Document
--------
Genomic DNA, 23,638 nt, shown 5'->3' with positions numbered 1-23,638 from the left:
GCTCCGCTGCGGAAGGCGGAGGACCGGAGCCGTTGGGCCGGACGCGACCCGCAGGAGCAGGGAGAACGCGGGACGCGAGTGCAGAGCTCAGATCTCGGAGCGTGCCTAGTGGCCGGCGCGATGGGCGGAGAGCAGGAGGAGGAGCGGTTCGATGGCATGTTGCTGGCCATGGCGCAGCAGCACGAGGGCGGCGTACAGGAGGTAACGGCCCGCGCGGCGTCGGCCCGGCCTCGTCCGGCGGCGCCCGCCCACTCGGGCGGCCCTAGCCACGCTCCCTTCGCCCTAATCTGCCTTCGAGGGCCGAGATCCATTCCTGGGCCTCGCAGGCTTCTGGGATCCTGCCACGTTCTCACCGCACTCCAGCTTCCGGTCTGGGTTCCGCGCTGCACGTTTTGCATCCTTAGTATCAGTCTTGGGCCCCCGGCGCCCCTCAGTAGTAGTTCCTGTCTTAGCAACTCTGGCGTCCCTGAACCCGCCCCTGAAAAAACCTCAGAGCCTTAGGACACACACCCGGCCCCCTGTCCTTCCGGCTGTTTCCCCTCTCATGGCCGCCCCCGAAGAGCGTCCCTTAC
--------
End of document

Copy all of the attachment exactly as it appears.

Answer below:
Genomic DNA, 23,638 nt, shown 5'->3' with positions numbered 1-23,638 from the left:
GCTCCGCTGCGGAAGGCGGAGGACCGGAGCCGTTGGGCCGGACGCGACCCGCAGGAGCAGGGAGAACGCGGGACGCGAGTGCAGAGCTCAGATCTCGGAGCGTGCCTAGTGGCCGGCGCGATGGGCGGAGAGCAGGAGGAGGAGCGGTTCGATGGCATGTTGCTGGCCATGGCGCAGCAGCACGAGGGCGGCGTACAGGAGGTAACGGCCCGCGCGGCGTCGGCCCGGCCTCGTCCGGCGGCGCCCGCCCACTCGGGCGGCCCTAGCCACGCTCCCTTCGCCCTAATCTGCCTTCGAGGGCCGAGATCCATTCCTGGGCCTCGCAGGCTTCTGGGATCCTGCCACGTTCTCACCGCACTCCAGCTTCCGGTCTGGGTTCCGCGCTGCACGTTTTGCATCCTTAGTATCAGTCTTGGGCCCCCGGCGCCCCTCAGTAGTAGTTCCTGTCTTAGCAACTCTGGCGTCCCTGAACCCGCCCCTGAAAAAACCTCAGAGCCTTAGGACACACACCCGGCCCCCTGTCCTTCCGGCTGTTTCCCCTCTCATGGCCGCCCCCGAAGAGCGTCCCTTAC